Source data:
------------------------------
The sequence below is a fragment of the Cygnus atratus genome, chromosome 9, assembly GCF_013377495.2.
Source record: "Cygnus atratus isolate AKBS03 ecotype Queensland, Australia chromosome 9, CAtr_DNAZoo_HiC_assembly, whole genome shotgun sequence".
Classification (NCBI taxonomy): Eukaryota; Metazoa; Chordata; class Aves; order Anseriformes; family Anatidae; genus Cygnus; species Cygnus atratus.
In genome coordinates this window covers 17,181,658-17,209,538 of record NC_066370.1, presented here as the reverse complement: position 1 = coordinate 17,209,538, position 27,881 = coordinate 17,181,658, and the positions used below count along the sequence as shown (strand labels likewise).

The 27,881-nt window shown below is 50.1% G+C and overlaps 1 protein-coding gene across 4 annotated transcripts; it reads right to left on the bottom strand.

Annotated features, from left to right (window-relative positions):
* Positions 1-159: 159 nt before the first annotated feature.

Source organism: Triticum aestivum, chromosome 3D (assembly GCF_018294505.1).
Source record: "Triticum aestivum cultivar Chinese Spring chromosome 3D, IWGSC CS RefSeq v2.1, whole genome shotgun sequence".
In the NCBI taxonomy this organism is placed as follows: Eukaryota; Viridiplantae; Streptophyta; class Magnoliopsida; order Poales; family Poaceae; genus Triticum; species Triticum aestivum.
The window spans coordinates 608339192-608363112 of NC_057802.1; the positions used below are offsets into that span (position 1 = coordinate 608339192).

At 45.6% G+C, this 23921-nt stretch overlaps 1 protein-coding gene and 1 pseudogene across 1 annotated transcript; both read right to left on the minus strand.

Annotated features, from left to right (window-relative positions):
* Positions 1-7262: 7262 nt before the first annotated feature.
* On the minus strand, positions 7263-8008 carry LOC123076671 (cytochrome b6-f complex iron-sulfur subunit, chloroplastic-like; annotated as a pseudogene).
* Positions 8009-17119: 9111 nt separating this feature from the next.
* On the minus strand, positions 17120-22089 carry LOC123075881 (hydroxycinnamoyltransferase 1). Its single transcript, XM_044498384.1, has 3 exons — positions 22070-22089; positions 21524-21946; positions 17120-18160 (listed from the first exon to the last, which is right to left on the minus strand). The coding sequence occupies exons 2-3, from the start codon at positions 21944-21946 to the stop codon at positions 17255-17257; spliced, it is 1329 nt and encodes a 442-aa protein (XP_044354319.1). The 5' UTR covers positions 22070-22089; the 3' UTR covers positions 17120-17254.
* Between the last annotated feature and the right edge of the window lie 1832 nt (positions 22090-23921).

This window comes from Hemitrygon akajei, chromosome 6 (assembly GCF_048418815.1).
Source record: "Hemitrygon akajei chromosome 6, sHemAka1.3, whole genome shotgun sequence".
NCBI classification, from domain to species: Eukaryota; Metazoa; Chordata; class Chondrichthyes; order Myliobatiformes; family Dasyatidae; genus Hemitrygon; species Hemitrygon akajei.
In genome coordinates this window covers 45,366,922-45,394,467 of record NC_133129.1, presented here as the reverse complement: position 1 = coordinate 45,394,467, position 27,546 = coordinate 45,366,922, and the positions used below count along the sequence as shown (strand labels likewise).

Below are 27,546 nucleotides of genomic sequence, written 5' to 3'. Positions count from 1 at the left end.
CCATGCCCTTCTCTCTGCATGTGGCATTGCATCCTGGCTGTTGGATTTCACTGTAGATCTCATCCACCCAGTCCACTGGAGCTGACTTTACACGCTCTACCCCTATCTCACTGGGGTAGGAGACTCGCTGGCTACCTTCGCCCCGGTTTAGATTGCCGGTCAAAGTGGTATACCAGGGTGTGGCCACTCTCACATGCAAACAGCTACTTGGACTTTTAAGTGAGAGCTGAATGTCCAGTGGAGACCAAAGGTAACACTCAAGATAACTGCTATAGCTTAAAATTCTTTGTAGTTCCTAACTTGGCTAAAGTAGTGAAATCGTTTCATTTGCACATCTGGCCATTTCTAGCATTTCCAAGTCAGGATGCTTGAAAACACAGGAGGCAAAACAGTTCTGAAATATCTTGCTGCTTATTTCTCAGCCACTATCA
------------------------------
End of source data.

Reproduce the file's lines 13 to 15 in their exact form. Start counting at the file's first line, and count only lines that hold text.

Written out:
Annotated features, from left to right (window-relative positions):
* Positions 1-7262: 7262 nt before the first annotated feature.
* On the minus strand, positions 7263-8008 carry LOC123076671 (cytochrome b6-f complex iron-sulfur subunit, chloroplastic-like; annotated as a pseudogene).